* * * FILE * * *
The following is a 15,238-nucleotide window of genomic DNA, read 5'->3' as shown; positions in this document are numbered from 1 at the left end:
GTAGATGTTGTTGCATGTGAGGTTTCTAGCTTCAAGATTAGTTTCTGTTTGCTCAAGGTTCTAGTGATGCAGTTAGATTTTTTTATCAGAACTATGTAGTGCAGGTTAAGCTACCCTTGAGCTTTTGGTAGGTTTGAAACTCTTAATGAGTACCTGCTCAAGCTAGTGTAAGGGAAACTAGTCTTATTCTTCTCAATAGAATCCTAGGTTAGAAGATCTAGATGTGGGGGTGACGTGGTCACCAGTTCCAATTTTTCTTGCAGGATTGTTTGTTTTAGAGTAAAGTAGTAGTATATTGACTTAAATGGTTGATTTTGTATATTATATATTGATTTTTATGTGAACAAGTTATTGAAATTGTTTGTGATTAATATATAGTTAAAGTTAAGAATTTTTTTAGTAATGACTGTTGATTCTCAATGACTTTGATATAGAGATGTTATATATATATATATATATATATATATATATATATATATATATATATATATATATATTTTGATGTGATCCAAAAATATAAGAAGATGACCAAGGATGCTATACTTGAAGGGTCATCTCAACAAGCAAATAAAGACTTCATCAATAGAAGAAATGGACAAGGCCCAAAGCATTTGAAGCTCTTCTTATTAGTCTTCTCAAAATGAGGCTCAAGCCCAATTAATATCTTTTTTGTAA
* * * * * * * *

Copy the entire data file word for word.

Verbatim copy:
The following is a 15,238-nucleotide window of genomic DNA, read 5'->3' as shown; positions in this document are numbered from 1 at the left end:
GTAGATGTTGTTGCATGTGAGGTTTCTAGCTTCAAGATTAGTTTCTGTTTGCTCAAGGTTCTAGTGATGCAGTTAGATTTTTTTATCAGAACTATGTAGTGCAGGTTAAGCTACCCTTGAGCTTTTGGTAGGTTTGAAACTCTTAATGAGTACCTGCTCAAGCTAGTGTAAGGGAAACTAGTCTTATTCTTCTCAATAGAATCCTAGGTTAGAAGATCTAGATGTGGGGGTGACGTGGTCACCAGTTCCAATTTTTCTTGCAGGATTGTTTGTTTTAGAGTAAAGTAGTAGTATATTGACTTAAATGGTTGATTTTGTATATTATATATTGATTTTTATGTGAACAAGTTATTGAAATTGTTTGTGATTAATATATAGTTAAAGTTAAGAATTTTTTTAGTAATGACTGTTGATTCTCAATGACTTTGATATAGAGATGTTATATATATATATATATATATATATATATATATATATATATATATATATATATATATTTTGATGTGATCCAAAAATATAAGAAGATGACCAAGGATGCTATACTTGAAGGGTCATCTCAACAAGCAAATAAAGACTTCATCAATAGAAGAAATGGACAAGGCCCAAAGCATTTGAAGCTCTTCTTATTAGTCTTCTCAAAATGAGGCTCAAGCCCAATTAATATCTTTTTTGTAA